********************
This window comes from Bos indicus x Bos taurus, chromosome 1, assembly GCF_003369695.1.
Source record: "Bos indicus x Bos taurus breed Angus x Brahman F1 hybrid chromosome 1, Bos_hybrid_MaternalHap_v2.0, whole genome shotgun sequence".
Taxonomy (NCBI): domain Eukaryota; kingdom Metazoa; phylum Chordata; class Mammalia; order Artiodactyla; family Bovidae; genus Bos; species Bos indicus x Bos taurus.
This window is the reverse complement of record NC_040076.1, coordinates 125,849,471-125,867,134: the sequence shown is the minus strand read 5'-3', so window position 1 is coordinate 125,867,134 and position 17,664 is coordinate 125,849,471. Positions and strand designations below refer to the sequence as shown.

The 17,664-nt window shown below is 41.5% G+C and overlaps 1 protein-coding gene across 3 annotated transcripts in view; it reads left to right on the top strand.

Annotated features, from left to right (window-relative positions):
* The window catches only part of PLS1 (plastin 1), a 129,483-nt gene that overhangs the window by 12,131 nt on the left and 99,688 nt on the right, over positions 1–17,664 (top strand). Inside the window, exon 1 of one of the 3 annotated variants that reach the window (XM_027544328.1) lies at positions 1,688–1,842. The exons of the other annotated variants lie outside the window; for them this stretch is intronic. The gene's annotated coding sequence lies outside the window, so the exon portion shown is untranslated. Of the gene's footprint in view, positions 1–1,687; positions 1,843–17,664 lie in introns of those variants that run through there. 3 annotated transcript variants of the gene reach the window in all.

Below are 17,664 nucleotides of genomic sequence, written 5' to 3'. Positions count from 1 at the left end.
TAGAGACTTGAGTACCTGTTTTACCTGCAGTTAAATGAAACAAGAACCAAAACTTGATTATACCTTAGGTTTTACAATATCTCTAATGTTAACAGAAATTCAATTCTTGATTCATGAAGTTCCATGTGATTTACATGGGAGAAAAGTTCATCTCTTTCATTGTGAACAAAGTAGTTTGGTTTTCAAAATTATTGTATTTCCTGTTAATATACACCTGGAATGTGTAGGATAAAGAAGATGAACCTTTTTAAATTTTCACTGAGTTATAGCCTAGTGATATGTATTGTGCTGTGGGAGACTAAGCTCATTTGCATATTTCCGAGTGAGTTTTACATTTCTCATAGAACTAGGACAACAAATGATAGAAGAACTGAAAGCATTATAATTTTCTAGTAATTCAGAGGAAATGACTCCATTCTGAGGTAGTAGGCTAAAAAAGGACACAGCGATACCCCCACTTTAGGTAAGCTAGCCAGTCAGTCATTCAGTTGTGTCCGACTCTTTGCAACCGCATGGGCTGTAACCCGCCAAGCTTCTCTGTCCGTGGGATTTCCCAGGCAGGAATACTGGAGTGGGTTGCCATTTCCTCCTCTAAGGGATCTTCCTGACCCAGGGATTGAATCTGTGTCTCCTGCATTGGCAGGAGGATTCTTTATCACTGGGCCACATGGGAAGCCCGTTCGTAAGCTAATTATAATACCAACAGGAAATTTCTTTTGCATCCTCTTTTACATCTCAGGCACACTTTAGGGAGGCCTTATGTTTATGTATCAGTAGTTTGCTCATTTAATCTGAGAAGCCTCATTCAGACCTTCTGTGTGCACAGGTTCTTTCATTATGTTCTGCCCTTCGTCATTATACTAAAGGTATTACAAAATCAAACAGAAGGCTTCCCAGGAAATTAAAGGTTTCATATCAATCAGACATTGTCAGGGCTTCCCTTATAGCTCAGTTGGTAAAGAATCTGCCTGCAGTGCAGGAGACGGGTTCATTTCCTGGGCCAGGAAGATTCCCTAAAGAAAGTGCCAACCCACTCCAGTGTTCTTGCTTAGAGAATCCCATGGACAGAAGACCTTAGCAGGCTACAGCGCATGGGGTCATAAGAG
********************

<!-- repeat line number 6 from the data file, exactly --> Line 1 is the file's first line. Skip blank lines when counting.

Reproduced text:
Annotated features, from left to right (window-relative positions):